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The Student News Site of Texas A&M University - College Station

The Battalion

The Student News Site of Texas A&M University - College Station

The Battalion

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The BattalionMay 4, 2024

Criticism: Reneé Rapp’s “Snow Angel”

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Rating: 7/10
 

In a debut studio album that radiates both harsh heat and numbing cold, Reneé Rapp’s “Snow Angel” (2023) is yet another notch in the new singer’s growing, star-studded belt.

“Snow Angel”, which was released on Friday, Aug. 18, is the first full-length studio album from Rapp, an actress, singer and up and coming songwriter who first made her claim to fame after landing the role of Regina George in the Broadway musical adaptation of Tina Fey’s “Mean Girls.” Continuing her work as the blunt and beautiful Leighton Murray in HBO Max’s “The Sex Lives of College Girls”, Rapp’s notability as an actress has grown steadily since the series’ release. However, knowledge of her vocal talents has remained relatively limited to fans who know her from the Broadway stage.

“Snow Angel” however, takes Rapp’s musical theater fame and launches it into that of a full-on pop star. The album covers everything from the dull soreness of early 20s growing pains to the raw, heavy-chested ache of unbridled anxiety and does not hold back. 

Starting “Snow Angel” off strong with “Talk Too Much,” Rapp impressively turns a personal anecdote about a previous stress dream into a catchy, angst-filled pop masterpiece that captures the infuriating anxiety and overthinking that often accompanies a new relationship. Operating on levels of over-analyzation and self-deprecation that toe the line between pure comedy and painful relatability, “Talk Too Much” is easily one of the strongest tracks on the album, further substantiating why it was released as one of “Snow Angel”’s debut singles.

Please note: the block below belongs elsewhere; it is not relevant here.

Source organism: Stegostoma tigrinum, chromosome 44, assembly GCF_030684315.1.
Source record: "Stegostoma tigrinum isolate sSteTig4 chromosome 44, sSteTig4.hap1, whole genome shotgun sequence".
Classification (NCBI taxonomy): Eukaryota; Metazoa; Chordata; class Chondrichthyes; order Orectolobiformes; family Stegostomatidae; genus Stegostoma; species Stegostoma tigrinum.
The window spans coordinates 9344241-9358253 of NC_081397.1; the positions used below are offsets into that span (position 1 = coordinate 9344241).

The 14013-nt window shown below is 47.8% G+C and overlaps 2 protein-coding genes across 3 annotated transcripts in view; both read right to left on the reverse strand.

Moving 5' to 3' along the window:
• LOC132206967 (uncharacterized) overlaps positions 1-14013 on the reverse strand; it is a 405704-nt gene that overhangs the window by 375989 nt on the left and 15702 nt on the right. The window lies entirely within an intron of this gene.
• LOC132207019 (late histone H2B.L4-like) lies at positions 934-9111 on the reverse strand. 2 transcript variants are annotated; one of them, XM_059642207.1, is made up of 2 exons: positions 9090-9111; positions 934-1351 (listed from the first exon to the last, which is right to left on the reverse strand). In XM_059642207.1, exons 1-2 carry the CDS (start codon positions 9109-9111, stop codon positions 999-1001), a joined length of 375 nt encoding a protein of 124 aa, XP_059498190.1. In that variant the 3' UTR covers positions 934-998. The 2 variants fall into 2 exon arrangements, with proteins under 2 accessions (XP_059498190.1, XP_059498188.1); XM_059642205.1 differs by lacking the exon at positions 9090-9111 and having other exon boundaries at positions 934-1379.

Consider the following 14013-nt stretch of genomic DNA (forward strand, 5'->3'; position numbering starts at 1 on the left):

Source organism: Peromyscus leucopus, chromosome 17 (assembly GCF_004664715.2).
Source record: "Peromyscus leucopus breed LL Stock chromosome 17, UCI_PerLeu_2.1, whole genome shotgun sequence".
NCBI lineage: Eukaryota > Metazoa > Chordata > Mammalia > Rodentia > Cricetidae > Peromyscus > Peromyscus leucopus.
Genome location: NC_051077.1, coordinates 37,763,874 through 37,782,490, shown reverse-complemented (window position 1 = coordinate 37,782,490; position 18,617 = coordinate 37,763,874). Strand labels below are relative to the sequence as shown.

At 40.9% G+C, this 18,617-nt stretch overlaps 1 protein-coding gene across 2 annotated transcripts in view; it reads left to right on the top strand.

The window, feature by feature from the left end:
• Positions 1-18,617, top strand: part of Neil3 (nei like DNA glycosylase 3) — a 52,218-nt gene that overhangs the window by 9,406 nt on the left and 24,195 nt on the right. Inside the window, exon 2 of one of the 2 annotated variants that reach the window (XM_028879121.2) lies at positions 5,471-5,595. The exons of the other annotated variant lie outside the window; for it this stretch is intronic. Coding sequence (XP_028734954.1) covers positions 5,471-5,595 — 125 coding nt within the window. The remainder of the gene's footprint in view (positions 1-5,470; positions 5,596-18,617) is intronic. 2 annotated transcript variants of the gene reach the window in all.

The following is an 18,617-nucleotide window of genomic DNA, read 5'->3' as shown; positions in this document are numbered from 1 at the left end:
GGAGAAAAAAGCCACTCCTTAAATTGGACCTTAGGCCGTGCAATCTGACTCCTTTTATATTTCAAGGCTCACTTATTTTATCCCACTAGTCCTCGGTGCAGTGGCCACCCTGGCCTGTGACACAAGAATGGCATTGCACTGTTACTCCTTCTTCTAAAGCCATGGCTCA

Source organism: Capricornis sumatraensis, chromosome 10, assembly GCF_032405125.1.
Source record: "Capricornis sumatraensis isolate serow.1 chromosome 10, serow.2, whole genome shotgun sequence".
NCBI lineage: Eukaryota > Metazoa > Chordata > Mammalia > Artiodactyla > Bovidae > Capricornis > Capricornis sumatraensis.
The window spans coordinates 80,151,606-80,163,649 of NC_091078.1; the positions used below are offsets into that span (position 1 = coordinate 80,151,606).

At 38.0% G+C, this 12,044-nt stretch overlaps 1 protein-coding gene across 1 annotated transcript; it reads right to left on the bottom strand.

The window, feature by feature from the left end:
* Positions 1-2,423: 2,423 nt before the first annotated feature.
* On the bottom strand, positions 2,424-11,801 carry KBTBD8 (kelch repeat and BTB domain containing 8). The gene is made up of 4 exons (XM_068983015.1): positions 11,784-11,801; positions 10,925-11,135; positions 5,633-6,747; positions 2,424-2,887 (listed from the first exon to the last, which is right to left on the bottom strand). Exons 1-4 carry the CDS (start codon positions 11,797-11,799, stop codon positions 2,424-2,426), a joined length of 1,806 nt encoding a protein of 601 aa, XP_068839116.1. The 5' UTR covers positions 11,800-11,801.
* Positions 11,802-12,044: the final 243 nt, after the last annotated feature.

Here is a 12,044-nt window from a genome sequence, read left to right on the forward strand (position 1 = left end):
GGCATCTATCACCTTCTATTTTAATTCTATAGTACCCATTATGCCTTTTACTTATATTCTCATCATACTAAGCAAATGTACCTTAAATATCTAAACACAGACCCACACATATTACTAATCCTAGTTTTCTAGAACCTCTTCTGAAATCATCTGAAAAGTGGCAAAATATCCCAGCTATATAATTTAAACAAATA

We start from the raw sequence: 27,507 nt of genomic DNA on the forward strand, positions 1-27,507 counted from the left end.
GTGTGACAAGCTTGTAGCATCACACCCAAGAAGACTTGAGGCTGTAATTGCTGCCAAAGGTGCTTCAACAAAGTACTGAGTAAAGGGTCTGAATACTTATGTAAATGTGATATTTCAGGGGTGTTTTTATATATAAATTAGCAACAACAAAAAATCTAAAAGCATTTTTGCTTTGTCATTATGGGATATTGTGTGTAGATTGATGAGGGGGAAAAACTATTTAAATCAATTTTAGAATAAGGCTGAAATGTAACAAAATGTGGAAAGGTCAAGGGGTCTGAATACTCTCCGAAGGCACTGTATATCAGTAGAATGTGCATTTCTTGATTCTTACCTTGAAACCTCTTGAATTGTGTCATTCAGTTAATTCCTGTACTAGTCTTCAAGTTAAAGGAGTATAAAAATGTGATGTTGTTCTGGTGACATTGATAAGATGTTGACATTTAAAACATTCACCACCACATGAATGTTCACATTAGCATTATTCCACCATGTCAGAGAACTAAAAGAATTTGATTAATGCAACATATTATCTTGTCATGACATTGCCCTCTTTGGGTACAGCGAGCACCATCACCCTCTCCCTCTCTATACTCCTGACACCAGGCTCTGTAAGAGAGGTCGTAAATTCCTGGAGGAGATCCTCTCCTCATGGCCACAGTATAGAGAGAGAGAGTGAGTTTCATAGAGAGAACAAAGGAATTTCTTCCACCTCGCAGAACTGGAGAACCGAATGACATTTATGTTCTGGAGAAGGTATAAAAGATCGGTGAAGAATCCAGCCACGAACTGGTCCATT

Surpassing “Talk Too Much” ever so slightly is the album’s first single and titular track, “Snow Angel.” Showcasing Rapp’s phenomenal Broadway belt in a manner that can only be described as absolutely stunning, “Snow Angel” is the type of chilling ballad that will leave you staring out a car window contemplating every form of heartbreak you’ve ever endured. While the track can be interpreted as an expression of romance-related pain, its ultimate strength lies in its more subtle and atmospheric depiction of a cold, phantom hurt — the type that festers slowly, cruelly and without mercy. Taking after Taylor Swift’s pattern of devastating fifth track slots, “Snow Angel” is 3:36 of pure catharsis, with its only flaw being that it makes many of the other tracks pale in comparison. 

While not every track on “Snow Angel” illustrates the unwavering strength of “Talk Too Much” and “Snow Angel,” they do all showcase Rapp’s bewitching vocals and potential as a prominent singer-songwriter. Between the haunting beauty of “I Hate Boston” and “Gemini Moon,” the sneering venom of “Poison Poison” and the playful synth-pop exasperation of “Pretty Girls,” “Snow Angel” is, both sonically and lyrically, well-rounded, further solidifying Rapp as a name that will continue to rise in the mainstream music scene. 

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